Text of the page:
Many people will be traveling in the summer. The beach, mountains, forests, historic sites, and all the beautiful places to vacation locally or around the world will be filled with laughter. But tears and drama might also be present. Children who aren’t used to traveling might get upset when away from home, and the trip can be difficult for every one. To prevent a disastrous trip, I want to share these simple tips for moms, traveling alone with their children for the first time. I’m traveling with my pre-teen daughter!
Travel By Plane
Movies and television frequently show horrible scenes of plane crashes. It’s logical that children are afraid of flying. However, the possibility of a plane crash or being killed on a plane crash is minimal and we should communicate that to our children. According to PlaneCrashInformation.com, which tracked data from 1993 to 2012, flying on one of the world’s major airlines on any single flight, an individual has a 1 in 4.7 million chance of being killed. This figure may not mean a lot to children, but if we’re informed we’ll feel calmer and able to transmit that message with ease.
Home Sweet Home
Traveling away from home can generate a bit of anxiety. Children will not sleep in their own beds, see their friends, dads or other members of the family. Fortunately, sadness will only last a short time. When children notice that traveling is fun, they will be willing to go everywhere with mom. (Or at least it’s what I hope). It’s better to start exploring slowly so they don’t get exhausted with endless visits to museums and historic sites. (Mea culpa. I love museums!). Children feel happier and comfortable if they have the opportunity to meet other people or do activities at their own pace. Something that works all the time is making friends with people who have children the same age so all can visit places together.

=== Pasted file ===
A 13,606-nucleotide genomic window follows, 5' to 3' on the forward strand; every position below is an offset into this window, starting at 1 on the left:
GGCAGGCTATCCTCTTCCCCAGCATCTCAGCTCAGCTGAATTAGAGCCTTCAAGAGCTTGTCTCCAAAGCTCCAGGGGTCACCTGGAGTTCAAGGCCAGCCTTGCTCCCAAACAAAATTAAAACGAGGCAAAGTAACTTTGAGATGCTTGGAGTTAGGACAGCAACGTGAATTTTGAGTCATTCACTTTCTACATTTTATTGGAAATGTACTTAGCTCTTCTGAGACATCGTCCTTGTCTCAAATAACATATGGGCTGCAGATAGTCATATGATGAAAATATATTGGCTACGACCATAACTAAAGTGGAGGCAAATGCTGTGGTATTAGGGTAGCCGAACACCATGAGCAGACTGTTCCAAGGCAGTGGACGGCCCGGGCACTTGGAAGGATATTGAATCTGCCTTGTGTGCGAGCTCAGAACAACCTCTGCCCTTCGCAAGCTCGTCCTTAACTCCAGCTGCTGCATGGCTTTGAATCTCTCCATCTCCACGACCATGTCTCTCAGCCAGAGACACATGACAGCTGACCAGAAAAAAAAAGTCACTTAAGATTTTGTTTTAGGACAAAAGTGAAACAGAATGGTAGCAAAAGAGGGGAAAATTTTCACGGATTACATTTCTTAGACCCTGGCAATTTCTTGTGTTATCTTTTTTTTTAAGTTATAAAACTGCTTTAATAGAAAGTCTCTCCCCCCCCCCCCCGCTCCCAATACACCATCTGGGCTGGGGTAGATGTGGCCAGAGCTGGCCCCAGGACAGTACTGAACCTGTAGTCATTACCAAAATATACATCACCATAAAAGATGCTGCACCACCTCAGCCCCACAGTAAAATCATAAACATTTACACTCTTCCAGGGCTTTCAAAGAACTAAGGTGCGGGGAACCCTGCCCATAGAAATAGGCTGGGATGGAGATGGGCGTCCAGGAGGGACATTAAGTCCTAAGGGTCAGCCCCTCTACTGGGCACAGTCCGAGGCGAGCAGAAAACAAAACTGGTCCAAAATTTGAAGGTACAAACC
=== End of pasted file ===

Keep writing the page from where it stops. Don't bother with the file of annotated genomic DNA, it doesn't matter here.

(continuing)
If your daughter is like mine, probably she still needs a teddy bear or stuffed animal to comfort her at bedtime. (It was easier to get rid of the pacifier!). Rather than asking her to leave her precious fluffy bunny at home, I’ll bring along everything I can think of that makes her feel safe and comfortable. Even if it takes much space in the suitcase! Psychologists say that these are objects of transition between the inner and outer world of the child and they take the place of the mother-child bond. I hope that this journey together is just what she needs to accept and adapt to the outside world and let her teddy bear go.
Technology: Friend or Enemy?
Besides her favorite stuffed animal, my daughter may want to bring her smartphone, tablet, iPad, iPod… What to do? I’ll let her bring her devices to avoid fights. I’m planning on giving her also an inexpensive digital camera so she can take her own photos. I hope she gets busy documenting the trip. She might feel motivated to send or post photos to share her unique experience with friends and family. If I can make her read, write and document the daily adventures, I’ll have accomplished something great: to continue in the field what she’s learned in school. She might find the new knowledge more meaningful. Teachers will be grateful when she returns to school. Hooray!
Quality vs. Quantity
The come and go of daily life doesn’t allow us to give our children all the quality time we want. This trip will be a wonderful opportunity to reaffirm and strengthen the bond between mother and children. I hope my daughter takes the opportunity to see me with new eyes and appreciate me as a woman and not just as a mom. I also hope that she will remember this trip with joy so that she could do the same with her own children some day. I know I will be happy and satisfied of having been able to start a travel tradition that could last for generations.
Have you traveled alone with your children? Do you have any recommendations?